Aeronautics Fair brings university, community together

Dr. Maureen McFarland, Program Director of Aeronautics (Left), Beverly Warren, President (Middle), and Robert Sines Jr., Dean (Right), pose at the Kent State University Aeronautics Fair, on Saturday, Sept. 9, 2017.

Natalie Meek

Kent State’s College of Aeronautics and Engineering hosted its 21st annual Aeronautics Fair Saturday, Sept. 9.

Held at the university-owned Andrew Paton Field, the hanger was open to the public and filled with different student and professional organizations.

Kent State University President Beverly Warren represented the university and spoke about the impact aeronautics can have on a community.

“You can see by the number of people here that they are interested,” Warren said. “It gives young people the chance to see what’s available right in their backyard.”

Aircrafts were displayed from more than a dozen exhibitors, including the Ohio State National Guard, the Buffalo Heritage Squadron and the Military Aviation Preservation Society (MAPS).

Robert Sines, dean of the College of Aeronautics and Engineering, explained that the opportunity was as beneficial and exciting for his students as it was for the community.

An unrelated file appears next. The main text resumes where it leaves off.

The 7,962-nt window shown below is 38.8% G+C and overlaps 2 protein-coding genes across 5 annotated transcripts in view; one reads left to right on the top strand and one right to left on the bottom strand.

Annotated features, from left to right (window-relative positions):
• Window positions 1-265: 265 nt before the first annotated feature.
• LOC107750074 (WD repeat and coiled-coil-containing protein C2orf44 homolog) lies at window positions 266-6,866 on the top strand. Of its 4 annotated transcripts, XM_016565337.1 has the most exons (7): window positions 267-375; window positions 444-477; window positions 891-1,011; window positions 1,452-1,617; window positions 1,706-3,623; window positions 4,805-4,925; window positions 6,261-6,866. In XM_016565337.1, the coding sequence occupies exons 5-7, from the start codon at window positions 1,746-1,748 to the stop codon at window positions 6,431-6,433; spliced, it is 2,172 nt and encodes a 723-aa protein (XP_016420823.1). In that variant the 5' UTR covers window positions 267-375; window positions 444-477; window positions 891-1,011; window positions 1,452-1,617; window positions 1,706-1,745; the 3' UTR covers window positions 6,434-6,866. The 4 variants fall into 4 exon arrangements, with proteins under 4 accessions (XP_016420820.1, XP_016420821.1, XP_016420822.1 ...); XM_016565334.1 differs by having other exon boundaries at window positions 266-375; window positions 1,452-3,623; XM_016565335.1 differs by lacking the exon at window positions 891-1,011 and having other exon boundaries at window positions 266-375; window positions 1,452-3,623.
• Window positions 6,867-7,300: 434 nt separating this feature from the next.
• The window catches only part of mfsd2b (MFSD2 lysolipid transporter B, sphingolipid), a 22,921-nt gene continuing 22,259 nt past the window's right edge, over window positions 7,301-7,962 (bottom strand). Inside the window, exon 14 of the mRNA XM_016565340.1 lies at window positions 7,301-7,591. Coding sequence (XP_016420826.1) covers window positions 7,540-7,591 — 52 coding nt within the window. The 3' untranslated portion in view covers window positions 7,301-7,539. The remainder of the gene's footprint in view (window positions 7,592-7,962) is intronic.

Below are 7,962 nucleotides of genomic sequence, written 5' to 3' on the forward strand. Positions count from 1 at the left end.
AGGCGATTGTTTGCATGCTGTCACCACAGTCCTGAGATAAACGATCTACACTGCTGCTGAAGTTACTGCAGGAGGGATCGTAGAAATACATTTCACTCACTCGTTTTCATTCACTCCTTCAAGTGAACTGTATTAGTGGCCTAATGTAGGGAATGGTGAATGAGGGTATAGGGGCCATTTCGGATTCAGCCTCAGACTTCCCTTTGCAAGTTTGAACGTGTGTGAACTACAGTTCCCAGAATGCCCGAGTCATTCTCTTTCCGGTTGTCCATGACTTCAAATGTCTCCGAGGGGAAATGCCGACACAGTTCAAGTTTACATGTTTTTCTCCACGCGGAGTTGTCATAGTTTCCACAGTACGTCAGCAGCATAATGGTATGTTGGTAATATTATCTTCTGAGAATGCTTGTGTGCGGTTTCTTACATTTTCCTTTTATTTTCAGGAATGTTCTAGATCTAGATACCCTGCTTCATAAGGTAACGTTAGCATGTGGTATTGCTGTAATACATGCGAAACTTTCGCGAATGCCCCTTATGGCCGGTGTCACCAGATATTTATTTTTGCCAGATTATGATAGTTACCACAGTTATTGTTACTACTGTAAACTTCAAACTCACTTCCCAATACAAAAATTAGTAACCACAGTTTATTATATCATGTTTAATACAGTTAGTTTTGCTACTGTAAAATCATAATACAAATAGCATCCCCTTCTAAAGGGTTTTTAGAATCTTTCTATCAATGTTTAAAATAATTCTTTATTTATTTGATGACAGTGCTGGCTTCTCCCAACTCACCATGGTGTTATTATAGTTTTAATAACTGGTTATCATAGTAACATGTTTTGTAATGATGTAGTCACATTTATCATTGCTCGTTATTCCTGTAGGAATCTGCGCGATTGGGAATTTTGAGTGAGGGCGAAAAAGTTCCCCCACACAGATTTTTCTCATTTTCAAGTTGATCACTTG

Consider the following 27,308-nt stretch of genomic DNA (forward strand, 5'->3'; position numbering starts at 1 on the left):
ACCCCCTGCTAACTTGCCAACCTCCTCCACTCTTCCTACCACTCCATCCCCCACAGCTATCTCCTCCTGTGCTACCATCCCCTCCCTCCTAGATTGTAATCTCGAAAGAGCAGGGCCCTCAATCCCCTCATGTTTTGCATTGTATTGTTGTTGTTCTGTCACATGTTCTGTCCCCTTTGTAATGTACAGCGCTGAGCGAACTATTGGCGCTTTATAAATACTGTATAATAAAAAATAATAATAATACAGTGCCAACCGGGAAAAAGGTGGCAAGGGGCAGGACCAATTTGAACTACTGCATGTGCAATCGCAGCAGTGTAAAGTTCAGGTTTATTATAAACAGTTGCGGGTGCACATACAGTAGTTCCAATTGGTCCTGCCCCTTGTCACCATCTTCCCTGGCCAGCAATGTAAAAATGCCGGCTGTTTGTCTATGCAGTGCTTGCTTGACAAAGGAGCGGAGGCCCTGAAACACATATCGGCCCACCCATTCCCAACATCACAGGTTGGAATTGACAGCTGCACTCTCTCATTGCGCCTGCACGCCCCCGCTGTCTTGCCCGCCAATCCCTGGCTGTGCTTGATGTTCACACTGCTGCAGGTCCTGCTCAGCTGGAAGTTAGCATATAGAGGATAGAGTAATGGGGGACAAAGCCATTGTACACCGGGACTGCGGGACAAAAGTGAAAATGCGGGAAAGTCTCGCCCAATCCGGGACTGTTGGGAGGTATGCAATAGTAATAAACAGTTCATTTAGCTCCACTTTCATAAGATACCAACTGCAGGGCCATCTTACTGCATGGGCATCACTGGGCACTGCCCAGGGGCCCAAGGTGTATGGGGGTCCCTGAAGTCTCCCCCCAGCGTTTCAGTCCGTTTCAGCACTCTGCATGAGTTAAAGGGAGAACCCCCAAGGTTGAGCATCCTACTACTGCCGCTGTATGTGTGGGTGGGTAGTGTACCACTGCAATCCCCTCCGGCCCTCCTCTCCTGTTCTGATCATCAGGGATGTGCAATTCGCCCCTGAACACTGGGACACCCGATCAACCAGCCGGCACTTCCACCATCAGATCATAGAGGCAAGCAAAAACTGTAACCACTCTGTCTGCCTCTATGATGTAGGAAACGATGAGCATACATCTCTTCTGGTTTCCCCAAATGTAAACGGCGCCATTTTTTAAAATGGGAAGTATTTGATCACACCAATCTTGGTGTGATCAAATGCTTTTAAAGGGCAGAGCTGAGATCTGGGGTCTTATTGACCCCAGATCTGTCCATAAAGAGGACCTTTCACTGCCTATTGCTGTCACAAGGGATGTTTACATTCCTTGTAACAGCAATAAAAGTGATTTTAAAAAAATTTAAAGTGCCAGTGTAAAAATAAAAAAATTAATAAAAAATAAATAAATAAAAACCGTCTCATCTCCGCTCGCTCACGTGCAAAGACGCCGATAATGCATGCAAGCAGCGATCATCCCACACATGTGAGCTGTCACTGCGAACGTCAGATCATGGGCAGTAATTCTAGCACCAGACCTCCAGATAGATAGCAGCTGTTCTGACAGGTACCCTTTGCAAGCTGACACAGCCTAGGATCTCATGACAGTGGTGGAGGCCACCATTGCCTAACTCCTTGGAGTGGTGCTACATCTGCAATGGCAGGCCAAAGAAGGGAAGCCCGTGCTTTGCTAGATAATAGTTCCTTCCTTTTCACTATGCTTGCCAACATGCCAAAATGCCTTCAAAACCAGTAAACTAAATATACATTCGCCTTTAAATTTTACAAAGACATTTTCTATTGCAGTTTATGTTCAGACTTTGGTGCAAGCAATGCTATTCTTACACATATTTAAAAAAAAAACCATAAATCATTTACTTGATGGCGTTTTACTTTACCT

“This fair gives students experience in dealing with the public,” Sines said. “A lot of alumni come back for the day, and it’s a great way for our students to network with commercial pilots.” 

The fair included two keynote MAPS speakers and the opportunity to stand in an F-86 Sabre jet cockpit that had been separated from the jet itself. The F-86 Sabre jet was the first swept-wing airplane a part of the nation’s fighter inventory introduced in the Korean War, according to Boeing

Aircraft rides priced at $30 per person, offered by the Kent State Flight Team, took participants to the sky to witness a bird’s eye view of Kent. 

The Center of Science and Industry (COSI) and other vendors provided many educational stations for the children attending the fair.

Benjamin Minsinger, a freshman flight technology major, spent the day working the event. 

“It’s awesome,” Minsinger said. “This is what we love to do. It’s great to see everyone so excited, and I wish I would’ve had the opportunity to go up in a plane as a little kid.”

Natalie Meek is the south regional campuses and aeronautics reporter. Contact her at [email protected].